A model that recreates how perfluoroalkyl substances (PFASs) degrade in the presence of excess electrons is the first to detail how the process happens in real time. The molecular dynamics simulation, created by scientists in the US, could help find a way to remove the contaminants from drinking water.

‘Water purification is a global crisis that has a tangible but dramatic effect on human life,’ comments Bryan Wong, who led the investigation at the University of California, Riverside. ‘Specifically, only 2.5% of the world’s water is drinkable, and finding ways to remediate these scarce resources effectively is central to sustaining life on Earth.’

PFASs are a group of over 4,700 chemicals that are used in non-stick cookware, stain-resistant textiles, food packaging and cosmetics. They contain carbon–fluorine bonds, which are incredibly strong and difficult to break down, making them toxic when they accumulate in the body. As such, researchers are trying to understand how these compounds degrade.

Wong’s investigation is the first to probe the degradation dynamics of PFASs in real time, as previous approaches were static or limited to after degradation had occurred. Those shortcomings made it difficult to determine the actual degradation mechanism, until now.

An image showing how both PFOA and PFOS were stable (i.e., no bond dissociation) during the entire simulation

Source: © Bryan Wong/University of California Riverside

The number of dissociated carbon–fluorine bonds is proportional to the number of additional electrons in the simulation box

Wong’s team used molecular dynamics simulations to study the breakdown of two PFASs – perfluorooctanoic acid (PFOA) and perfluorooctanesulfonic acid (PFOS). Their model surrounded the fluorinated compounds with 43 explicit water molecules to simulate a water environment and reproduce the quantum mechanical behaviour of hydrated electrons. Additional electrons were also added directly to the simulation cell.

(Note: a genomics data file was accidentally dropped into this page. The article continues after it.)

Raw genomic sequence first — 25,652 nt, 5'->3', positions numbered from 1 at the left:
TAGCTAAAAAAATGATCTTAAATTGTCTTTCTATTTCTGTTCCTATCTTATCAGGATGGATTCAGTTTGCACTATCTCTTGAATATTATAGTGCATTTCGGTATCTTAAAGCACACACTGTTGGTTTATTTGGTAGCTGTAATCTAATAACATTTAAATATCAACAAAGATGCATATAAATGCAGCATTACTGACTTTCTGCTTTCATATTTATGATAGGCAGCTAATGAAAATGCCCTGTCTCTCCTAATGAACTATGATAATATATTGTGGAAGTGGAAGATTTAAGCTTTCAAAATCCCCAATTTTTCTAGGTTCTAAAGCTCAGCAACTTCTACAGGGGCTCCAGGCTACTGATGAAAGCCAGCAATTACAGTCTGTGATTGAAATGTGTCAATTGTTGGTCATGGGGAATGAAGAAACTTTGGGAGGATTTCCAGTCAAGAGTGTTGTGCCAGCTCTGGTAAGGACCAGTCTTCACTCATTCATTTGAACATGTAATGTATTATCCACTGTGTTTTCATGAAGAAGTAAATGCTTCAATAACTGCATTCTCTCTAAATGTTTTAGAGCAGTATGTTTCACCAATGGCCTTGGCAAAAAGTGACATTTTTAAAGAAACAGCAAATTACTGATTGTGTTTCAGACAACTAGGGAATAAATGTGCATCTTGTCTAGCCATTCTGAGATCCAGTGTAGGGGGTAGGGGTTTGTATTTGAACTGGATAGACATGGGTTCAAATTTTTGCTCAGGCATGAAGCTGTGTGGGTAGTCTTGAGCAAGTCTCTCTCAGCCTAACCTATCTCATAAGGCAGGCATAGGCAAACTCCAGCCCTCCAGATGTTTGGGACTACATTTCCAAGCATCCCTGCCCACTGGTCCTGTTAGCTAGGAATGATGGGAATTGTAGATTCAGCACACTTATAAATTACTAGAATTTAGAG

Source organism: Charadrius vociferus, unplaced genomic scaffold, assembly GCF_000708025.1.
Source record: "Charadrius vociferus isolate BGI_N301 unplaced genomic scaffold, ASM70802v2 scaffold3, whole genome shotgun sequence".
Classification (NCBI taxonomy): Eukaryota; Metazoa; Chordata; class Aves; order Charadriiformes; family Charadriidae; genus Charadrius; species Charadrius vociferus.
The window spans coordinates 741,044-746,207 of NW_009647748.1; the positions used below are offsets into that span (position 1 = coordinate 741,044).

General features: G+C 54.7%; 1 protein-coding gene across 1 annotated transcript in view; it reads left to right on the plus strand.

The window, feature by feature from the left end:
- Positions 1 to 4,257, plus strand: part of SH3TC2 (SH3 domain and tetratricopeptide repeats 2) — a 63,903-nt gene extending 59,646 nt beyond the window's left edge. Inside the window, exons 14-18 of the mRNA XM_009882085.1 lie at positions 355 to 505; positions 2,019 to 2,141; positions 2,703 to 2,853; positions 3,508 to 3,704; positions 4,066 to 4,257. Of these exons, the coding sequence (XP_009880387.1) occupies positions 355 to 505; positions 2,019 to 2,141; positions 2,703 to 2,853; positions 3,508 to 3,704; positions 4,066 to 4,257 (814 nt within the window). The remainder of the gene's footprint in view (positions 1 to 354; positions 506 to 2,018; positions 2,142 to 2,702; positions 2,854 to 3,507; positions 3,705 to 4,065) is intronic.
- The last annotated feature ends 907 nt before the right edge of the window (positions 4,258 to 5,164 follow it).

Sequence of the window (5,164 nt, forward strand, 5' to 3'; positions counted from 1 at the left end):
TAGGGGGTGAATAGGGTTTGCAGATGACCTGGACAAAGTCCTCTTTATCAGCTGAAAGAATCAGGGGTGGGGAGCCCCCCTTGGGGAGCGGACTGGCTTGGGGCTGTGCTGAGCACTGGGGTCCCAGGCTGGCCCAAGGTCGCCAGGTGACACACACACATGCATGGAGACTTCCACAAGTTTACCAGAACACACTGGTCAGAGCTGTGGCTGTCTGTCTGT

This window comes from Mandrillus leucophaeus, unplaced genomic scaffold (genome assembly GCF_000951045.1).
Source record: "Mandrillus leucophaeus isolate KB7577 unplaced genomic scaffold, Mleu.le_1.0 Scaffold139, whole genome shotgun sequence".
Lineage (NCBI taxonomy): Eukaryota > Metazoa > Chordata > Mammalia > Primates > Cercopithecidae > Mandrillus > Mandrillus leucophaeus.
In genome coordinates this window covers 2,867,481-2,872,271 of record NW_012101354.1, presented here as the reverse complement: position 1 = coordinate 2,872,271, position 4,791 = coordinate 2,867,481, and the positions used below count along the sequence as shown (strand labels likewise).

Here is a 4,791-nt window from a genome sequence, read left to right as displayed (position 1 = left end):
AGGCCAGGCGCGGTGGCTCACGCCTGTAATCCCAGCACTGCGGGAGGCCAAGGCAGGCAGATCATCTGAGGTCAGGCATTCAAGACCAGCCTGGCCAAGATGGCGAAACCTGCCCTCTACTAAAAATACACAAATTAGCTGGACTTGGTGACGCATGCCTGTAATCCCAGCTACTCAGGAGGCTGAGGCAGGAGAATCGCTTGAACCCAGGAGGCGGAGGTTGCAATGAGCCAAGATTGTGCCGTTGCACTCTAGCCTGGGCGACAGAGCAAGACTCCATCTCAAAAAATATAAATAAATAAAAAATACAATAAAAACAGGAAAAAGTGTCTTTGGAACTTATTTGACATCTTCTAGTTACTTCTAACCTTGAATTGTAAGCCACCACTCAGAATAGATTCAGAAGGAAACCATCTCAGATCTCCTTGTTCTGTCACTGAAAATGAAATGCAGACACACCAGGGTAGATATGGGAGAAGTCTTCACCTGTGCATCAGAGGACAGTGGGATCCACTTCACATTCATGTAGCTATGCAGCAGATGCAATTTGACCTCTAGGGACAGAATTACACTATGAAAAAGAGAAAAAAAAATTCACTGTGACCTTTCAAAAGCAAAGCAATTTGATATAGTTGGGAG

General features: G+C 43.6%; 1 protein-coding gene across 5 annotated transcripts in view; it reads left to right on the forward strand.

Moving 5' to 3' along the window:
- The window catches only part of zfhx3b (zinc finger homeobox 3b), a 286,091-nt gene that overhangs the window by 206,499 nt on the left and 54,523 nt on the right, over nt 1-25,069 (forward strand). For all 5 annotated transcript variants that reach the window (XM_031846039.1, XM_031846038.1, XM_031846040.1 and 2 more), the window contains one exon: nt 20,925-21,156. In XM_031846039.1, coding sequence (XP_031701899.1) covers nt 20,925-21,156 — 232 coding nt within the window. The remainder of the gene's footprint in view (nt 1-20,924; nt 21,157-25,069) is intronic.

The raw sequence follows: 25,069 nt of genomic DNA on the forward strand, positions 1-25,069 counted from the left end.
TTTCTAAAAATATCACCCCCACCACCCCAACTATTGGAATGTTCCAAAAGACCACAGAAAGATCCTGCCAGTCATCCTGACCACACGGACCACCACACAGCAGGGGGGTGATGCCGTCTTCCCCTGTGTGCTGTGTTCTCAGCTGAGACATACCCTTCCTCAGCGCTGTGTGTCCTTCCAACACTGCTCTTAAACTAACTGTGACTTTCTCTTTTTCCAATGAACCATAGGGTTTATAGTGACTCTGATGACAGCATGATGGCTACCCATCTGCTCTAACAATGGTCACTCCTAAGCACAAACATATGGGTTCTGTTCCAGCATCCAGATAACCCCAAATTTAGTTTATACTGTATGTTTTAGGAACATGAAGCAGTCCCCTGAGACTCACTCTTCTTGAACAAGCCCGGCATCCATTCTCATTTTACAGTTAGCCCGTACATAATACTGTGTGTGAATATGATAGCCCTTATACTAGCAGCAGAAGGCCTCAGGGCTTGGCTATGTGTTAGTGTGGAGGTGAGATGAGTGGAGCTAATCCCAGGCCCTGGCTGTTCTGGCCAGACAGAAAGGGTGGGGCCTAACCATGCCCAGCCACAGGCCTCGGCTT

‘In the real world, these electrons could be a hydrated electron from an external source, such as that generated from the UV-treatment of water, or it could come from some other surrounding chemical species,’ notes team member Sharma Yamijala.

The team was surprised to observe ultrafast (<100 fs) dissociation of the strong carbon–fluorine bonds in the PFASs on addition of extra electrons. Both PFOA and PFOS were defluorinated and the number of dissociated carbon–fluorine bonds was proportional to the number of additional electrons in the simulation. The team also saw a carbon–carbon bond (the breaking of which can form toxic byproducts) transform into a carbon=carbon bond, an intermediate that might further unpick the degradation pathway.

‘Longer simulation time-scales are required to predict further reaction products, and these calculations are under progress in our group,’ says Yamijala. Such studies will also seek to identify toxic intermediates.

‘This work should motivate further research in reductive methods for PFASs remediation,’ comments Brian Chaplin, an environmental engineer at the University of Illinois at Chicago, US. ‘Much of the past work in PFASs remediation has focused on oxidative methods, which are prone to toxic byproduct formation. Reductive methods have an advantage of being more selective and have a lower risk for side reactions. The next step of research in this area should focus on identifying catalysts that can promote defluorination.’